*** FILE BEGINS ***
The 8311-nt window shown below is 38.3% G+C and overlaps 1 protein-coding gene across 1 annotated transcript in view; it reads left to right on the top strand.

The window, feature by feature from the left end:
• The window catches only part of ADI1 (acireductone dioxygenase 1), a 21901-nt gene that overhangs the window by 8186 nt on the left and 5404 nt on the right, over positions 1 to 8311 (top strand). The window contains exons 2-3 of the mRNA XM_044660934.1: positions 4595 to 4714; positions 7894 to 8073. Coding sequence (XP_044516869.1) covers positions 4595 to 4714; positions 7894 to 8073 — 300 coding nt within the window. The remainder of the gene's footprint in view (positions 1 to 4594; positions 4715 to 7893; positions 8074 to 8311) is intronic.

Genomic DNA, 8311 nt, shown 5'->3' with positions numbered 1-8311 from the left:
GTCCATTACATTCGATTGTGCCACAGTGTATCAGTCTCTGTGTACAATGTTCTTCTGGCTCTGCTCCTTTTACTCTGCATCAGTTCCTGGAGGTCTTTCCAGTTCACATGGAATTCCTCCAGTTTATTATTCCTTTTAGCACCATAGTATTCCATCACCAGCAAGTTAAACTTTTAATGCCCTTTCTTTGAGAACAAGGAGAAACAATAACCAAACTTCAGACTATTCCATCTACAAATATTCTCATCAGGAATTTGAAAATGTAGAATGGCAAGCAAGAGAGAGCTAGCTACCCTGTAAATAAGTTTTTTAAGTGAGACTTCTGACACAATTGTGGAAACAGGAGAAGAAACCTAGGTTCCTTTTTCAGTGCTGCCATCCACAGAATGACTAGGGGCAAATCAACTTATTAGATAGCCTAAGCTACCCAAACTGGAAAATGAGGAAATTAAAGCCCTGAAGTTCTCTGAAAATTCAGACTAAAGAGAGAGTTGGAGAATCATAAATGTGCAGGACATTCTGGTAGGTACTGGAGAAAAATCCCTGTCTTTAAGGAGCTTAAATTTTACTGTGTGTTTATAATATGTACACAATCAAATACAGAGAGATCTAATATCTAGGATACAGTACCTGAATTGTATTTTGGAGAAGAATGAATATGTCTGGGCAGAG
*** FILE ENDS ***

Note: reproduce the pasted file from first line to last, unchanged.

The 8311-nt window shown below is 38.3% G+C and overlaps 1 protein-coding gene across 1 annotated transcript in view; it reads left to right on the top strand.

The window, feature by feature from the left end:
• The window catches only part of ADI1 (acireductone dioxygenase 1), a 21901-nt gene that overhangs the window by 8186 nt on the left and 5404 nt on the right, over positions 1 to 8311 (top strand). The window contains exons 2-3 of the mRNA XM_044660934.1: positions 4595 to 4714; positions 7894 to 8073. Coding sequence (XP_044516869.1) covers positions 4595 to 4714; positions 7894 to 8073 — 300 coding nt within the window. The remainder of the gene's footprint in view (positions 1 to 4594; positions 4715 to 7893; positions 8074 to 8311) is intronic.

Genomic DNA, 8311 nt, shown 5'->3' with positions numbered 1-8311 from the left:
GTCCATTACATTCGATTGTGCCACAGTGTATCAGTCTCTGTGTACAATGTTCTTCTGGCTCTGCTCCTTTTACTCTGCATCAGTTCCTGGAGGTCTTTCCAGTTCACATGGAATTCCTCCAGTTTATTATTCCTTTTAGCACCATAGTATTCCATCACCAGCAAGTTAAACTTTTAATGCCCTTTCTTTGAGAACAAGGAGAAACAATAACCAAACTTCAGACTATTCCATCTACAAATATTCTCATCAGGAATTTGAAAATGTAGAATGGCAAGCAAGAGAGAGCTAGCTACCCTGTAAATAAGTTTTTTAAGTGAGACTTCTGACACAATTGTGGAAACAGGAGAAGAAACCTAGGTTCCTTTTTCAGTGCTGCCATCCACAGAATGACTAGGGGCAAATCAACTTATTAGATAGCCTAAGCTACCCAAACTGGAAAATGAGGAAATTAAAGCCCTGAAGTTCTCTGAAAATTCAGACTAAAGAGAGAGTTGGAGAATCATAAATGTGCAGGACATTCTGGTAGGTACTGGAGAAAAATCCCTGTCTTTAAGGAGCTTAAATTTTACTGTGTGTTTATAATATGTACACAATCAAATACAGAGAGATCTAATATCTAGGATACAGTACCTGAATTGTATTTTGGAGAAGAATGAATATGTCTGGGCAGAG